It is Day 11 of the 28-day Circuit Breaker and on behalf of everyone in our membership, our volunteers, and my colleagues, I thank you for all the warm and encouraging support that has come our way. I also send you our best wishes and kindest thoughts.
Food distribution was an ongoing challenge and when a couple of planned exercises had to be postponed because of safety concerns, anxiety levels increased. It was not just going to bed with an empty stomach but, from the few calls I received, I gathered that a comforting source of support was disrupted. In one neighbourhood, the residents who routinely distributed food were no longer allowed to do so because they were all above 60 years old. When they did not show up as they always did, their neighbours started getting concerned. With the help of younger people, the food eventually arrived at their door but not the familiar face that would have made them smile behind their masks.
Listening to anxious people is a sobering experience. We have now reached out to over 400 families and are providing financial assistance to some 200 of them to ease their challenges during this difficult period. After an afternoon’s work, a colleague shared how some members were worried about whether they would ‘qualify’ for financial assistance, with one mother painstakingly breaking down the financial support she gets. When asked how her son was coping with HBL and whether the family needed a laptop, she asked: ‘How do I qualify for this? What documents do I need?’ There was a palpable anxiety as well as expectation that she would have to ‘prove’ her neediness.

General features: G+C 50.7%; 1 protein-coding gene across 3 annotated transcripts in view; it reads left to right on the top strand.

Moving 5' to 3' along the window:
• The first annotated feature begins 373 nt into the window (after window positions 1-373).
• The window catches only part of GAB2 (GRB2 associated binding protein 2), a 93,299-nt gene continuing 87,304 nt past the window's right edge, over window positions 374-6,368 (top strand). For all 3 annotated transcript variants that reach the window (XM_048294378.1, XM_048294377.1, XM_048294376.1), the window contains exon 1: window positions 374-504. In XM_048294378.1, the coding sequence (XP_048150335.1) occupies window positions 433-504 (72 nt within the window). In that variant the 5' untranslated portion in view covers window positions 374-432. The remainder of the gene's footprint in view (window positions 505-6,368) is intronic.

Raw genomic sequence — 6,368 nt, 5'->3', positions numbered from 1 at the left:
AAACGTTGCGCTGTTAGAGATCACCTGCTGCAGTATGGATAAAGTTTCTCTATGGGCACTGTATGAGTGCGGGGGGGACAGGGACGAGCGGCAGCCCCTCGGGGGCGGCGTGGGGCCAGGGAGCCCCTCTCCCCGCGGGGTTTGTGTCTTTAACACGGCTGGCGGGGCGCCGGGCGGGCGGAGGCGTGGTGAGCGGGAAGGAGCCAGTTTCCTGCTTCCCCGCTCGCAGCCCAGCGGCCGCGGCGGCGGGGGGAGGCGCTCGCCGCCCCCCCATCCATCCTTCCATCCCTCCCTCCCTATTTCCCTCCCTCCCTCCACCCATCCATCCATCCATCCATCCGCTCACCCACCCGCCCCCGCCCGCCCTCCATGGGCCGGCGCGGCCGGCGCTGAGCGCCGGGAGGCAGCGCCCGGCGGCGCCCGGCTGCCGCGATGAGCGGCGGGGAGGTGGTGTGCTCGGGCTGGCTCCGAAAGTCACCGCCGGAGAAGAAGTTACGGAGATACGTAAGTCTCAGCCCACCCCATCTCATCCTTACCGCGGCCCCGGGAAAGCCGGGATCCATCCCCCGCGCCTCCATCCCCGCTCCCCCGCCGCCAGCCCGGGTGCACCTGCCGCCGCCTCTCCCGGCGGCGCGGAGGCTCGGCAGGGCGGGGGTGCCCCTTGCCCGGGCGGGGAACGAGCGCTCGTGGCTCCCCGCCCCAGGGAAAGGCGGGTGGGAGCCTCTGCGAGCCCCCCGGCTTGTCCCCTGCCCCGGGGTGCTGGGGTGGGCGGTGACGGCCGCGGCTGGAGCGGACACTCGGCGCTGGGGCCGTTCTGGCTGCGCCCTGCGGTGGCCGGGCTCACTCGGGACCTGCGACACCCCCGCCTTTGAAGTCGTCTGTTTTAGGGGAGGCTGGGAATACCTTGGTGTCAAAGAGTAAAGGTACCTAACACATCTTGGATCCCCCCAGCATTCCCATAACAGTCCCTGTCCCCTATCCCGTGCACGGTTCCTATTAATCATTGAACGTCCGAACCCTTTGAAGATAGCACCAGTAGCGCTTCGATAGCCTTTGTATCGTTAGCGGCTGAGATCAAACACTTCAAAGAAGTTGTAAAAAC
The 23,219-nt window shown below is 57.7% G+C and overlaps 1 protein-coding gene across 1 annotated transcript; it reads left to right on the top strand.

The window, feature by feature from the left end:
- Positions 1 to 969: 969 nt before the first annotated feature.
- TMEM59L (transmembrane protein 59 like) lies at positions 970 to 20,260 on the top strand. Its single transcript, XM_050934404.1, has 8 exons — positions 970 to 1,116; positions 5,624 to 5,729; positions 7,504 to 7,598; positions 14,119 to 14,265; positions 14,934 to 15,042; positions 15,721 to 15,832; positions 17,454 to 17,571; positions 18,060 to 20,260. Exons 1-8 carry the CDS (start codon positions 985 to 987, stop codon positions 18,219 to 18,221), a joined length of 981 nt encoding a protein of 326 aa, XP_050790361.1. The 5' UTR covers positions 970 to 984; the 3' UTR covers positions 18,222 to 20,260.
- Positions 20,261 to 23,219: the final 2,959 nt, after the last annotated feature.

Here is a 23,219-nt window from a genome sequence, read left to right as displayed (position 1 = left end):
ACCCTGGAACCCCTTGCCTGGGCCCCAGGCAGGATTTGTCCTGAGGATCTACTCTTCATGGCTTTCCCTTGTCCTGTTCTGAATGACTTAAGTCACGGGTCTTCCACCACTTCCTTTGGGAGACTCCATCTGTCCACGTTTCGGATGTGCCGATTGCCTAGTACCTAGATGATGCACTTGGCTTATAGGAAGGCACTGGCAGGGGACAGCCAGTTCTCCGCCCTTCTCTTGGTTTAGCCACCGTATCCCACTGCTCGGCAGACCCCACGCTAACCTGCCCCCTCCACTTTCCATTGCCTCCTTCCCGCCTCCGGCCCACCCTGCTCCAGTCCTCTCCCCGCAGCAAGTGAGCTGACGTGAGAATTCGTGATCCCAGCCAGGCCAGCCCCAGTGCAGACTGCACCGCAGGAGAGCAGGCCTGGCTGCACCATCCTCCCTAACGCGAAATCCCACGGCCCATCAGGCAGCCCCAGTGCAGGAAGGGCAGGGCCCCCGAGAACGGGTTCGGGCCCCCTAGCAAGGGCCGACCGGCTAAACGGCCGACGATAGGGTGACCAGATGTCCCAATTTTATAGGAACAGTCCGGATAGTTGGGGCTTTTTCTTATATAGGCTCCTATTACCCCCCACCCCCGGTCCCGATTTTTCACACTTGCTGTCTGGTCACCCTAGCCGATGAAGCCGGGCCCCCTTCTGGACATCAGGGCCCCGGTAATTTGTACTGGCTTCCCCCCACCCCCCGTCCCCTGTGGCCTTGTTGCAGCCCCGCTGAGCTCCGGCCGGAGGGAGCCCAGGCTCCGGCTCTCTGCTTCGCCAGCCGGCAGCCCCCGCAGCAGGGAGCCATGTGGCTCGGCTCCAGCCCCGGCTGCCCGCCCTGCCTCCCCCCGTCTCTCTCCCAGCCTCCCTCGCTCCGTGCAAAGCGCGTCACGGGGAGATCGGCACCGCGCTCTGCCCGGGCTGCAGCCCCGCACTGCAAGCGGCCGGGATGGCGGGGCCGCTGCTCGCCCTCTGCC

It has been both gratifying as well as sobering calling members and listening to them share about their lives during this crisis. Being able to dispense financial support to them at this critical time is something we are grateful for but giving comes with discomforting responsibilities; it has also sparked deeper reflections on how we determine ‘deservedness’ when so many are in need. How do we balance demands for accountability with an impetus to support swiftly, generously, and with trust?
Starting conversations with a posture of suspicion is not how a helping relationship begins. This is why we are adopting a general principle of ‘high trust, low barriers and good enough governance’. We call, we ask questions, we assess, we fill in forms, we deliberate with other colleagues and teams, and we rely on years of collective experience in working with low-income families to guide our work.
Dispensing different forms of aid during this pandemic, as the operating environment shifts almost daily, is a challenge for everyone. We need less obstacles, not more …
Wishing you and all at home good health and peace of mind.
“We can find common ground only by moving to higher ground.” – Jim Wallis